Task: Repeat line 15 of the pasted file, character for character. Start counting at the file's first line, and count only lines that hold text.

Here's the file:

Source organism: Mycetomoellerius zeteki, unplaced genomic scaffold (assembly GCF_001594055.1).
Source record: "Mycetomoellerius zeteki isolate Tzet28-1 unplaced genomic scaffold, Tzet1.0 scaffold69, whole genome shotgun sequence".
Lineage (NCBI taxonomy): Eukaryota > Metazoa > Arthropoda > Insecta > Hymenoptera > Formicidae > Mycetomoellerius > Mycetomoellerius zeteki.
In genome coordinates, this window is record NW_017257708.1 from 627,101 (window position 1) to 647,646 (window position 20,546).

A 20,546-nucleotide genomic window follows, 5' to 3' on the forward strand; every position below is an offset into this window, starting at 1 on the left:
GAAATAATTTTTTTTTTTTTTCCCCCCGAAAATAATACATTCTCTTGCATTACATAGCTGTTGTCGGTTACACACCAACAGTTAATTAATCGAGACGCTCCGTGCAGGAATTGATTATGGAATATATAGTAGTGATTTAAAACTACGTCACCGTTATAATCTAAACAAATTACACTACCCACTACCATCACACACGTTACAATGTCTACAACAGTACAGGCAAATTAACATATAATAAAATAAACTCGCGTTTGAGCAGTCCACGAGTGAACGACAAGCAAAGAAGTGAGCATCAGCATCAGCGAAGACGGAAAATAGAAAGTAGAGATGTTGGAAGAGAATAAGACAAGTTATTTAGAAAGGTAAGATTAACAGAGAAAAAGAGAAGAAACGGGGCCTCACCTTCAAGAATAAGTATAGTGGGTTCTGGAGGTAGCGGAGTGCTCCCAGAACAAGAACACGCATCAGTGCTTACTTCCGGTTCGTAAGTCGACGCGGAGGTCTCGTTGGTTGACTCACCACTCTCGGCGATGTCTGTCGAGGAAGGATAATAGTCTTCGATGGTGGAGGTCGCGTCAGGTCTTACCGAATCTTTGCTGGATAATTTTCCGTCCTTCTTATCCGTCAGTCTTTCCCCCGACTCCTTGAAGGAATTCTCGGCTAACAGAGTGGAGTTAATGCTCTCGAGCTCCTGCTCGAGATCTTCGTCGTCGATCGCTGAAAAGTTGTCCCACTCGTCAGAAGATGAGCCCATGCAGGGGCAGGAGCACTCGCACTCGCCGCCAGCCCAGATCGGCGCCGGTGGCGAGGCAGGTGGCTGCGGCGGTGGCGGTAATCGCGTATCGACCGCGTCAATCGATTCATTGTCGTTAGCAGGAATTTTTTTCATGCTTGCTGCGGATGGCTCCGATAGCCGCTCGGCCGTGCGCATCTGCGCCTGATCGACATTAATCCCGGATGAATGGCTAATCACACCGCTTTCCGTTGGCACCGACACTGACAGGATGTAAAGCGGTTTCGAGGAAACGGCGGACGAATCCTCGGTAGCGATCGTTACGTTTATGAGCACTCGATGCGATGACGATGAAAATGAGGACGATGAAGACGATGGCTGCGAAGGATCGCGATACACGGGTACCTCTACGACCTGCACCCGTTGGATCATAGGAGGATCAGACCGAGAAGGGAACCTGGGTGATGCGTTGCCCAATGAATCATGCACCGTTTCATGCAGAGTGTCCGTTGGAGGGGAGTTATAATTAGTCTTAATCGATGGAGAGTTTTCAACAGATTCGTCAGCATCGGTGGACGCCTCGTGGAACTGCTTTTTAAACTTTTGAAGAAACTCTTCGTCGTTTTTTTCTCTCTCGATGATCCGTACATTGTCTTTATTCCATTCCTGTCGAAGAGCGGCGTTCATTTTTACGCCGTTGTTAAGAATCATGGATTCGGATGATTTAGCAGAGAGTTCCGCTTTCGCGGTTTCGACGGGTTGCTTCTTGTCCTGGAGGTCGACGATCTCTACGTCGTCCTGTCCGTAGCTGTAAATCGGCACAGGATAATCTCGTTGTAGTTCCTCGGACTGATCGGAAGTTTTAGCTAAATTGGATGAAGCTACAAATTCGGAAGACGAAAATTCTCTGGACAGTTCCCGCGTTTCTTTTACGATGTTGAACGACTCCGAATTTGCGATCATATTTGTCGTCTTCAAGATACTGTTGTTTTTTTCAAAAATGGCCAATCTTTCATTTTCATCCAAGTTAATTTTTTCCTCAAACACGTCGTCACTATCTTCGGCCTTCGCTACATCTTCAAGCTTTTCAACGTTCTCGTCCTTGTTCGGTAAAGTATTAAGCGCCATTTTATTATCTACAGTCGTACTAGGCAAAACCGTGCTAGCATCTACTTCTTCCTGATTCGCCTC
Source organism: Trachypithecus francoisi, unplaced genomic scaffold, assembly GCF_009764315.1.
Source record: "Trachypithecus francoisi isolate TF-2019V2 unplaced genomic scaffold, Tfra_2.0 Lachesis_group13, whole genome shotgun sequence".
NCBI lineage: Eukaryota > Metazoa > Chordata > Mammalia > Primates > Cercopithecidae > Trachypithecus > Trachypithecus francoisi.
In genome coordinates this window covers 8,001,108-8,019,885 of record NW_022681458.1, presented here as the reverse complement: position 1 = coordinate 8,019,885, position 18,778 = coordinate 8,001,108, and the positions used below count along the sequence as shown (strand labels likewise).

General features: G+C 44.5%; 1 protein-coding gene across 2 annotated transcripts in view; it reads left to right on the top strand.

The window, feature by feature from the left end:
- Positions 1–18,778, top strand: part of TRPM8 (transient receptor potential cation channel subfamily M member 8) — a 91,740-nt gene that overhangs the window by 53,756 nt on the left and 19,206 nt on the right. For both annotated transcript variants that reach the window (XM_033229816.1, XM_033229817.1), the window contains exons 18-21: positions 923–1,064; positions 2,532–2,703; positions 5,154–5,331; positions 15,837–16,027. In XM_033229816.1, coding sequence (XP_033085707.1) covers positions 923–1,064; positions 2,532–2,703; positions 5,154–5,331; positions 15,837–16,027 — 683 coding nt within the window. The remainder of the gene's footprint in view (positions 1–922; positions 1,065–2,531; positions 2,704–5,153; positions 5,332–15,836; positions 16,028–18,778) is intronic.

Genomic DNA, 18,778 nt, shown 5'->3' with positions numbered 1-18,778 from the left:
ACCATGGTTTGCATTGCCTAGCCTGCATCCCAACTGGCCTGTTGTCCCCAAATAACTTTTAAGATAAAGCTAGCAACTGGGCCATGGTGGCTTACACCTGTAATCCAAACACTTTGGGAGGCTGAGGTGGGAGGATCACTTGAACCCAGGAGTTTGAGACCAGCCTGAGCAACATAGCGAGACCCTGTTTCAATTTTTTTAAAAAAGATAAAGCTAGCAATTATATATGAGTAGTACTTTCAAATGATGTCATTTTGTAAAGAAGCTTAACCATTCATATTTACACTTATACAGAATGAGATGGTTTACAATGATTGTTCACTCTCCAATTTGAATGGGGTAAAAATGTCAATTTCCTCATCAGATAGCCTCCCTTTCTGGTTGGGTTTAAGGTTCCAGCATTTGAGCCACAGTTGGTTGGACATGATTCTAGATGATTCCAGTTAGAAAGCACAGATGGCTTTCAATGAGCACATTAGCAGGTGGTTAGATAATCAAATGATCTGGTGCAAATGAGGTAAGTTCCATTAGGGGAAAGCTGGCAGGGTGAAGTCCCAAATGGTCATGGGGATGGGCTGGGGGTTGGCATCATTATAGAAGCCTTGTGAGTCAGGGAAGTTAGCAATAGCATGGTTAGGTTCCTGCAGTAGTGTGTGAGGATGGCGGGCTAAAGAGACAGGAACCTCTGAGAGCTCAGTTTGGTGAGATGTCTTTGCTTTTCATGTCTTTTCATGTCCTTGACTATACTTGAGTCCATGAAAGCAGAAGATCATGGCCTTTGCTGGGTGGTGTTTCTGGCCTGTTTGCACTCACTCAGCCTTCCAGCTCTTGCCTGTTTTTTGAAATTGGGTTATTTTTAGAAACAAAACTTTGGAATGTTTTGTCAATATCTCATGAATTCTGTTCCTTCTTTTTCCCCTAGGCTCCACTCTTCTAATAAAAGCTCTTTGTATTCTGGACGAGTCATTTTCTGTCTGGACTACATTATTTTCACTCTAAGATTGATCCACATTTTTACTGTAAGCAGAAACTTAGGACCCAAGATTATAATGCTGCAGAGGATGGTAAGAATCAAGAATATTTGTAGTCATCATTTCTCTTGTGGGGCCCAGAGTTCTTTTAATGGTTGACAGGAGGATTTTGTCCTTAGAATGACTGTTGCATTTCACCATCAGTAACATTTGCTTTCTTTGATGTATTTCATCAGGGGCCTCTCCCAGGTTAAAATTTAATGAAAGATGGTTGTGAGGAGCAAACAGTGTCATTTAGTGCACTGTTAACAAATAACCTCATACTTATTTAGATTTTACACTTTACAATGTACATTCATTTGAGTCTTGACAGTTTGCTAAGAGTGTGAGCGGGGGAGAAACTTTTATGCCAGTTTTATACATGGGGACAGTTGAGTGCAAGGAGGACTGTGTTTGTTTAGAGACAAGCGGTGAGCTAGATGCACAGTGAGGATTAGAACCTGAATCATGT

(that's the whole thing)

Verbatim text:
ACCATGGTTTGCATTGCCTAGCCTGCATCCCAACTGGCCTGTTGTCCCCAAATAACTTTTAAGATAAAGCTAGCAACTGGGCCATGGTGGCTTACACCTGTAATCCAAACACTTTGGGAGGCTGAGGTGGGAGGATCACTTGAACCCAGGAGTTTGAGACCAGCCTGAGCAACATAGCGAGACCCTGTTTCAATTTTTTTAAAAAAGATAAAGCTAGCAATTATATATGAGTAGTACTTTCAAATGATGTCATTTTGTAAAGAAGCTTAACCATTCATATTTACACTTATACAGAATGAGATGGTTTACAATGATTGTTCACTCTCCAATTTGAATGGGGTAAAAATGTCAATTTCCTCATCAGATAGCCTCCCTTTCTGGTTGGGTTTAAGGTTCCAGCATTTGAGCCACAGTTGGTTGGACATGATTCTAGATGATTCCAGTTAGAAAGCACAGATGGCTTTCAATGAGCACATTAGCAGGTGGTTAGATAATCAAATGATCTGGTGCAAATGAGGTAAGTTCCATTAGGGGAAAGCTGGCAGGGTGAAGTCCCAAATGGTCATGGGGATGGGCTGGGGGTTGGCATCATTATAGAAGCCTTGTGAGTCAGGGAAGTTAGCAATAGCATGGTTAGGTTCCTGCAGTAGTGTGTGAGGATGGCGGGCTAAAGAGACAGGAACCTCTGAGAGCTCAGTTTGGTGAGATGTCTTTGCTTTTCATGTCTTTTCATGTCCTTGACTATACTTGAGTCCATGAAAGCAGAAGATCATGGCCTTTGCTGGGTGGTGTTTCTGGCCTGTTTGCACTCACTCAGCCTTCCAGCTCTTGCCTGTTTTTTGAAATTGGGTTATTTTTAGAAACAAAACTTTGGAATGTTTTGTCAATATCTCATGAATTCTGTTCCTTCTTTTTCCCCTAGGCTCCACTCTTCTAATAAAAGCTCTTTGTATTCTGGACGAGTCATTTTCTGTCTGGACTACATTATTTTCACTCTAAGATTGATCCACATTTTTACTGTAAGCAGAAACTTAGGACCCAAGATTATAATGCTGCAGAGGATGGTAAGAATCAAGAATATTTGTAGTCATCATTTCTCTTGTGGGGCCCAGAGTTCTTTTAATGGTTGACAGGAGGATTTTGTCCTTAGAATGACTGTTGCATTTCACCATCAGTAACATTTGCTTTCTTTGATGTATTTCATCAGGGGCCTCTCCCAGGTTAAAATTTAATGAAAGATGGTTGTGAGGAGCAAACAGTGTCATTTAGTGCACTGTTAACAAATAACCTCATACTTATTTAGATTTTACACTTTACAATGTACATTCATTTGAGTCTTGACAGTTTGCTAAGAGTGTGAGCGGGGGAGAAACTTTTATGCCAGTTTTATACATGGGGACAGTTGAGTGCAAGGAGGACTGTGTTTGTTTAGAGACAAGCGGTGAGCTAGATGCACAGTGAGGATTAGAACCTGAATCATGT